by Judith Curry
The hiatus lives.
The recent paper by Karl et al., discussed at Has NOAA busted the pause in global warming?, presented a new surface temperature data set that does NOT support the notion of a ‘slowdown’ in global surface temperature increase. Karl et al. found a global trend 2000-2014 to be 0.116C/decade, with an ocean trend of 0.99C/decade. The paper received a HUGE amount of publicity.
A new paper published by Science is just what I have been waiting for, an integrative look at global ocean data in recent decades:
Recent hiatus caused by decadal shift in Indo-Pacific heating
Veronical Nieves, Josh Willis, William Patzert
Abstract. Recent modeling studies have proposed different scenarios to explain the slowdown in surface temperature in the most recent decade. Some of these studies seem to support the idea of internal variability and/or rearrangement of heat between the surface and the ocean interior. Others suggest that radiative forcing might also play a role. Our examination of observational data over the past two decades shows some significant differences compared to model results from reanalyses, and provides the most definitive explanation of how the heat was redistributed. We find that cooling in the top 100-meter layer of the Pacific Ocean was mainly compensated by warming in the 100- to 300-meter layer of the Indian and Pacific Oceans in the past decade since 2003.
The paper is published in Science [link].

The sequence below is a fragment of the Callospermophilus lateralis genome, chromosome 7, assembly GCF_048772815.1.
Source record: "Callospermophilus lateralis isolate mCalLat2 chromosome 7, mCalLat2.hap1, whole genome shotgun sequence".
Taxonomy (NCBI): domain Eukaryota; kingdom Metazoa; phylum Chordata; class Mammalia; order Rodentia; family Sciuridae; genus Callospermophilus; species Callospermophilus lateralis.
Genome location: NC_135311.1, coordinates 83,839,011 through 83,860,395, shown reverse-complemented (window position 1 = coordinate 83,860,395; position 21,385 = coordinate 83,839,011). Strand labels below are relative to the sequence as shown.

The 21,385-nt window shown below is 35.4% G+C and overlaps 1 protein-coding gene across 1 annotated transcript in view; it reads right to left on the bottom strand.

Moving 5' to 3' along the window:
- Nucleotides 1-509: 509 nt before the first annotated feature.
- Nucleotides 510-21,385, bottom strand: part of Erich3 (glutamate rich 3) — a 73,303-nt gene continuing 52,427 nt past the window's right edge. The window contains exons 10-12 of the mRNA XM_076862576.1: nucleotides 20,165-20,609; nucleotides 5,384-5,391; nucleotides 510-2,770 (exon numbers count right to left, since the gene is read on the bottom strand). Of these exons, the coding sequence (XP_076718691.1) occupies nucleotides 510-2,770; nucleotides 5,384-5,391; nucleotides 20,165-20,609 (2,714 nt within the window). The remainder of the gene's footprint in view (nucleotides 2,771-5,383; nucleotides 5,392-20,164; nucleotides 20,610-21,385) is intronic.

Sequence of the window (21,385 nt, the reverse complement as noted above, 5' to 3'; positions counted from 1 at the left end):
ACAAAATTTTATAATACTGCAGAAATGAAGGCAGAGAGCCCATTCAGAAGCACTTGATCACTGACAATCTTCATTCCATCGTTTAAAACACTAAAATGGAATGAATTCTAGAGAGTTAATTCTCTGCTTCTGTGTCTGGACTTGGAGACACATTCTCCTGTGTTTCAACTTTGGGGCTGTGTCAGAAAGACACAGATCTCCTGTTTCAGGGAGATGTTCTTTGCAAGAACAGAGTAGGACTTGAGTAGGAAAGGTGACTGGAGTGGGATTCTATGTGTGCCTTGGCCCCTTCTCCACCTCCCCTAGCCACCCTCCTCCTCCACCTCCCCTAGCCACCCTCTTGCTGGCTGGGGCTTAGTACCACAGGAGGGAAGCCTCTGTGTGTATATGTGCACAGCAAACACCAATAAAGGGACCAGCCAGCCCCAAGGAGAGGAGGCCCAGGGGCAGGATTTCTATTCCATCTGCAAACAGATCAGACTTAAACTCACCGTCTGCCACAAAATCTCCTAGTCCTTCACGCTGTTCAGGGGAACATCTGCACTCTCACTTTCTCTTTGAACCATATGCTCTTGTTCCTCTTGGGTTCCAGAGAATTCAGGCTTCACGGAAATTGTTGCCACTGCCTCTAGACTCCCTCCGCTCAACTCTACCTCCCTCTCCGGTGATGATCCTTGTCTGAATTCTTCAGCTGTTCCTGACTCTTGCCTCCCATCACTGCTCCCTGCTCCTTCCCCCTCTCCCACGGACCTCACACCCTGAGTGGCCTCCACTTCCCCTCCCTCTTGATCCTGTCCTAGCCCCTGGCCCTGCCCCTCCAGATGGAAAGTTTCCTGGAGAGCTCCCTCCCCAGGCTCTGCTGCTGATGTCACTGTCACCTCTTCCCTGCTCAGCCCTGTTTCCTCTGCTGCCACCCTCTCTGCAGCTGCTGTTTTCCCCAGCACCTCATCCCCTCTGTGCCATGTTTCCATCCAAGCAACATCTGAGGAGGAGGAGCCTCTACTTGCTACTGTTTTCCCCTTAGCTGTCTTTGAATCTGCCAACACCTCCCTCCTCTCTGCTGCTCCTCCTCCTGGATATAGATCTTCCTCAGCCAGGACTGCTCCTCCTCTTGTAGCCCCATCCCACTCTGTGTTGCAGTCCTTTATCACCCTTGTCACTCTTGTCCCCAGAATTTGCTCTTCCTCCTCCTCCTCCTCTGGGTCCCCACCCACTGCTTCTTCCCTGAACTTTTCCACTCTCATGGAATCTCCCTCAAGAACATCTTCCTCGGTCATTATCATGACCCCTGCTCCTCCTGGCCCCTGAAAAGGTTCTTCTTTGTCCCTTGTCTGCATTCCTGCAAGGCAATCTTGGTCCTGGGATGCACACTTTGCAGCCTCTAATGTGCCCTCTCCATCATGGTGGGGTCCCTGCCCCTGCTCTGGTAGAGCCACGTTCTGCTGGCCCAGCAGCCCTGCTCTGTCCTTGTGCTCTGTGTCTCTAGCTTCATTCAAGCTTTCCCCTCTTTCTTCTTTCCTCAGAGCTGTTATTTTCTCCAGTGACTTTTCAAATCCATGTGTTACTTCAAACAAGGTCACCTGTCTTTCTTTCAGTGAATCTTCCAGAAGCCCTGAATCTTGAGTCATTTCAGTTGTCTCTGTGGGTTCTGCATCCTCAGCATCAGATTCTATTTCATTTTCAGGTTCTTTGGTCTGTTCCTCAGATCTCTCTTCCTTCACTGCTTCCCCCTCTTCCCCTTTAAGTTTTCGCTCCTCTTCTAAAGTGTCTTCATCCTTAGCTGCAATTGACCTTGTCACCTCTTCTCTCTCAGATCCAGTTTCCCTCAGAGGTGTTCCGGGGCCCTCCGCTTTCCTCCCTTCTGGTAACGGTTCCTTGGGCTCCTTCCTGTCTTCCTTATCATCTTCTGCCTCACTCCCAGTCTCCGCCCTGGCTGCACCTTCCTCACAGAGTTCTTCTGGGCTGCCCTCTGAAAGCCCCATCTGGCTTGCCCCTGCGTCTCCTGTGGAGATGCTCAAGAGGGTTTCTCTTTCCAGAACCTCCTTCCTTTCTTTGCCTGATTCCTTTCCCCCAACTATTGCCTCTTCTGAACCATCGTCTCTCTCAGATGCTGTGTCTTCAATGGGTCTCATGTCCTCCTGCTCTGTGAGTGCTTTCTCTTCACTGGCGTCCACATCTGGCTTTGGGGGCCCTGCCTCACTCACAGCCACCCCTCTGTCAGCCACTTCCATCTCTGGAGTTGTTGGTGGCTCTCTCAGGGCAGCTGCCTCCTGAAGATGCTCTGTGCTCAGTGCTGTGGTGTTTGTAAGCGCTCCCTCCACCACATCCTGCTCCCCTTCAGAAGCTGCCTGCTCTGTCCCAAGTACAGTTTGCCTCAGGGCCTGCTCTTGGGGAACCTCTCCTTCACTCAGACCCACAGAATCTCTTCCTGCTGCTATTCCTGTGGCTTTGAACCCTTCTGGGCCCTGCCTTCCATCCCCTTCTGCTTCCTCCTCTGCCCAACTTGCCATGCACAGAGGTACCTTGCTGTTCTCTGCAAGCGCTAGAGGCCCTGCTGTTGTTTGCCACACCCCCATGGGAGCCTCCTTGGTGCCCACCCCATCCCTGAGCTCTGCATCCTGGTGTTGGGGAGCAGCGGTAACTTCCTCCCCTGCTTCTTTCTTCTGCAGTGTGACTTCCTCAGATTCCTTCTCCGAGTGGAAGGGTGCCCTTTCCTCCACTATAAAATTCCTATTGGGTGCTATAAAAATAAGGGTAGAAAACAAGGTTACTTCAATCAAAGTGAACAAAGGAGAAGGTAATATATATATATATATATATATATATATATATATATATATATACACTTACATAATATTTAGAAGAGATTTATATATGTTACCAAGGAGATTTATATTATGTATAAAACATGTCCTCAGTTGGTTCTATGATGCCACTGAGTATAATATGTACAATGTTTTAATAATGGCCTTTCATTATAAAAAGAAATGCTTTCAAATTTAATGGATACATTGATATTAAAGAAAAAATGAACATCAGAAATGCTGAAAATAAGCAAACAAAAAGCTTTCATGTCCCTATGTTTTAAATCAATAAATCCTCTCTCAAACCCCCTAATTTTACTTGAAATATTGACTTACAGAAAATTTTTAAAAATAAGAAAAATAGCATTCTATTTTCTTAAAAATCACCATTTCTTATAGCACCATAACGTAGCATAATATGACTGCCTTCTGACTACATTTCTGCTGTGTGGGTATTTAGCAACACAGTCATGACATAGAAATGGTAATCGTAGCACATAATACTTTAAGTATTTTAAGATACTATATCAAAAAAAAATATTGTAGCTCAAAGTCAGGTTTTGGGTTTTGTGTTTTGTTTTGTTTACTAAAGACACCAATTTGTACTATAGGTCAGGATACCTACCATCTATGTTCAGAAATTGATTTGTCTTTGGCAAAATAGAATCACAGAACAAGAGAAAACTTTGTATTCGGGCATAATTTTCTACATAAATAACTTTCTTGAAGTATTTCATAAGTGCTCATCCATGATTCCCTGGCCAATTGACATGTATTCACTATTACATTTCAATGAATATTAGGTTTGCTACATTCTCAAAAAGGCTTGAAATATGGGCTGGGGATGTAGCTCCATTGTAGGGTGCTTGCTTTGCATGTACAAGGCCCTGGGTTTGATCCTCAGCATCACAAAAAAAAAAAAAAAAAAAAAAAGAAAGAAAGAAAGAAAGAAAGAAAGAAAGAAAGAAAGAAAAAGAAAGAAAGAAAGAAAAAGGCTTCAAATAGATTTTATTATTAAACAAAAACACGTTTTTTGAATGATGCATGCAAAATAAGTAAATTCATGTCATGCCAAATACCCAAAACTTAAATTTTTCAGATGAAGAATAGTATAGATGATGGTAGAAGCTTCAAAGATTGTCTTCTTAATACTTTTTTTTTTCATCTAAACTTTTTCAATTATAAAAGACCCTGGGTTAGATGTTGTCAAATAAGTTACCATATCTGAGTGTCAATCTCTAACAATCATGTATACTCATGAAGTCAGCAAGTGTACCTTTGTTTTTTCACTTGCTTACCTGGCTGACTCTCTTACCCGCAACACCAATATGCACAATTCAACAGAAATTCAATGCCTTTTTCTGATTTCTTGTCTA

The global average surface temperature has been rising since 2003 by +0.001°C/year. Although not zero, it is slower than the century time-scale warming of +0.0064 ± 0.0015°C/year since 1880 (2). The surface warming of the 00s is also substantially slower than the 90s, which warmed at a rate of +0.008°C/year.
JC comment: Referring to the Supplementary Information, I see that they used the NOAA OI SST data set, available since 1985. The methodology includes bias adjustment of satellite and ship observations (referenced to buoys) to compensate for platform differences and sensor biases (hooray – they adjust other biased data sets to the more robust buoys). While the trend of 0.01C/decade since 2003 is over a different period, this trend value is starkly different from Karl et al. trend from 2000-2014 of 0.099C/decade. I don’t know why I didn’t think of the OI SST dataset when discussing the Karl dataset, I used to use this dataset a lot. Is OI SST perfect? No, but I think the methodology makes a lot more sense for recent decades than the Karl et al methodology.
Our analysis indicates that during the most recent decade, cooling in the top 100 m layer of the Pacific Ocean is compensated by warming in the 100 to 300 m layer of the Western Pacific and Indian Oceans with the largest contribution in the tropics. The Southern Ocean plays a secondary role in warming the 100-300 m layer, but this warming is steady over both of the past decades. The Atlantic Ocean does show a switch from warming to cooling, but its area is so small that it cannot meaningfully con-tribute to the hiatus signal in surface temperature over the past decade.
Analysis of deep hydrographic data in comparison with satellite measurements of sea level change indicates a contribution of 0.76 mm/year of sea level rise due to thermal expansion within 700-2000 m. Assuming a thermal expansion coefficient of 1.3 × 10−4 °C−1 for that layer, this implies an average warming of 0.0045°C/year between the mid-90s and mid-00s and between 700 and 2000 m. The WOA pentadal estimate shows a heat content increase of 2.4 × 1021 J/year or about 0.0015°C/year (1993-2002 period, 700-2000 m layer). The latter is consistent with the 0.0013°C/year rate of warming for the 700-1500 m layer as measured by the Argo array in the 00s . Together, these findings suggest no significant increase in the rate of warming below 700 m since 2003.